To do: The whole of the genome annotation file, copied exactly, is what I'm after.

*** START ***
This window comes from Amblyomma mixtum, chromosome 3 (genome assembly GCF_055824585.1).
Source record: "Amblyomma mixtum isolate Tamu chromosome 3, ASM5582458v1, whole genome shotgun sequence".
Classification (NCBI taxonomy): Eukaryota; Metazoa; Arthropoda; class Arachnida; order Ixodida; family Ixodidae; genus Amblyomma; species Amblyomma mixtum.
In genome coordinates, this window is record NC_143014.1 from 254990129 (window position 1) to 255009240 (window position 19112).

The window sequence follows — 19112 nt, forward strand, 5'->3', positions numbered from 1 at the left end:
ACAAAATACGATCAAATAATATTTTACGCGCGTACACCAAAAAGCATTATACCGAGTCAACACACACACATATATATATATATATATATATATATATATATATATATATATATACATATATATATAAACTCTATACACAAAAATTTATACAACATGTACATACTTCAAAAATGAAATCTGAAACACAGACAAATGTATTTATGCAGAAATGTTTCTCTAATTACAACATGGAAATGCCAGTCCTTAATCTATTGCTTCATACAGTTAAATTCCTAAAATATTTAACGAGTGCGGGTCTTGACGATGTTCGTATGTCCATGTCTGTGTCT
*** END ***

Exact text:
This window comes from Amblyomma mixtum, chromosome 3 (genome assembly GCF_055824585.1).
Source record: "Amblyomma mixtum isolate Tamu chromosome 3, ASM5582458v1, whole genome shotgun sequence".
Classification (NCBI taxonomy): Eukaryota; Metazoa; Arthropoda; class Arachnida; order Ixodida; family Ixodidae; genus Amblyomma; species Amblyomma mixtum.
In genome coordinates, this window is record NC_143014.1 from 254990129 (window position 1) to 255009240 (window position 19112).

The window sequence follows — 19112 nt, forward strand, 5'->3', positions numbered from 1 at the left end:
ACAAAATACGATCAAATAATATTTTACGCGCGTACACCAAAAAGCATTATACCGAGTCAACACACACACATATATATATATATATATATATATATATATATATATATATATATACATATATATATAAACTCTATACACAAAAATTTATACAACATGTACATACTTCAAAAATGAAATCTGAAACACAGACAAATGTATTTATGCAGAAATGTTTCTCTAATTACAACATGGAAATGCCAGTCCTTAATCTATTGCTTCATACAGTTAAATTCCTAAAATATTTAACGAGTGCGGGTCTTGACGATGTTCGTATGTCCATGTCTGTGTCT